Every week just got better and better. Aside from a few minor mishaps we ripped through the work we had to get done within the first few weeks. On the days where it was too risky to go out on the boat we would spend our time exploring everything the Keys had to offer. After a few weeks, we added Dr. C to the group, but unfortunately had to say goodbye to Madison. With Dr. C there we started to work on the lobsters and learned how to work even better as a team.

On our days off we would beg to go out on the water, and it was on those fun dives where I discovered my love for spearfishing. I had not really had a chance to spearfish since I’d bought my spear pole from my older lab brother Kelan, and needless to say those first couple we

eks I had been itching to use it. The first fish I speared was also my first hogfish. Lauren and I were using some of the extra air we had after removing cages and we really just wanted to check out the reef. After spearing the fish I realized I was getting low on air (about 600 PSI), and after looking up from my gauges I saw the coolest thing I’d ever seen underwater. Swimming away from me was an extremely large heterocercal tail that had obviously been close to us, but neither of us had noticed. Although I had been seeing nurse and bonnethead sharks since my first trip to the Keys, I had never seen anything that big before. We later determined that it had been a reef shark, something I had been dying to see since I first started diving.

That was just one of many great stories throughout the summer. More included going offshore fishing for the first time with Dr. C and watching Lauren catch a barracuda. Another is the time Kylie took Dallas (our Baeza lab friend) and I offshore and I got the barracuda. There was also the last night our labmate Jac was in the Keys when we took mattresses to the roof after going to dinner and having a blast. Not to mention the time that John taught me how to catch a shark – and I did it! However one of the best overall was jumping into the water on our last dive of the summer and seeing a manta ray right under us.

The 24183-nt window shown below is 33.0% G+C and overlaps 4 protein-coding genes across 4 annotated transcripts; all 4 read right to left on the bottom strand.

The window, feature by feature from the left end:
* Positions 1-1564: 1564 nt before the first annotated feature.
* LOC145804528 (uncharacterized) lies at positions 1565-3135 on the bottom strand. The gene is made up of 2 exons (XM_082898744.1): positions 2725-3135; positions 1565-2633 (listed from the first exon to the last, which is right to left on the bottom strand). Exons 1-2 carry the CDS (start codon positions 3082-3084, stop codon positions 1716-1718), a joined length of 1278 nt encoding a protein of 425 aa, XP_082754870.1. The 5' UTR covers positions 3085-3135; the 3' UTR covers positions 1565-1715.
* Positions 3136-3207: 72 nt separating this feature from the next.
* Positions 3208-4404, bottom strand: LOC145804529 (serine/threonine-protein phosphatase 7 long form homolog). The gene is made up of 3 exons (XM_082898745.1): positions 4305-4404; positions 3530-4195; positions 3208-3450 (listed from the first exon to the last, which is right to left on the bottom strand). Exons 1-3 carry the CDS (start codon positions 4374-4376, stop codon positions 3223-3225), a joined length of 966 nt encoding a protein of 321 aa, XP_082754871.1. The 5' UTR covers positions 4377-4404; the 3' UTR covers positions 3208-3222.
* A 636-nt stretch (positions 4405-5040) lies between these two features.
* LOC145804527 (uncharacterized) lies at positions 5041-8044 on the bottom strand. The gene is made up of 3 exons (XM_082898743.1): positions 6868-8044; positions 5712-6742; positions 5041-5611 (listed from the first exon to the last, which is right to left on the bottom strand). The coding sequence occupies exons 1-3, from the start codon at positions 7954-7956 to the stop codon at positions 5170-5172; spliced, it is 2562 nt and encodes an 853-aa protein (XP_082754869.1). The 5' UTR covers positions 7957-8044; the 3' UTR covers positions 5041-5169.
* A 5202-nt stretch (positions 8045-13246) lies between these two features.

I do have to say, though, that the research was also pretty amazing. This trip I got to start my own project working with my second favorite fish, damselfish. With the help of Dr. C and Kylie (as well as Madison, Jac, and Lauren) we developed the methodology, presented it in front of others involved in marine research at Tuesday Science Night, and collected the data. With every observation, I grew more and more excited to see how big an impact these little guys actually make on the reef.

There is so much more about this summer that I would never have time to type up or accurately be able to describe. The one thing I do have to say about this summer is how grateful I am to the people who made it so amazing. Without Dr. C and Kylie we would have never been able to be in the Keys in the first place. Had it not been for Lauren, Madison, and Jac I would have never been able to laugh as much as I did while I worked, or have enjoyed the times outside of the water as much as I did. And of course, the Baeza lab who put a new and awesome twist on the summer research trip. Overall, an awesome summer in the field, and what’s sure to be a great semester ahead!

San Fran Dan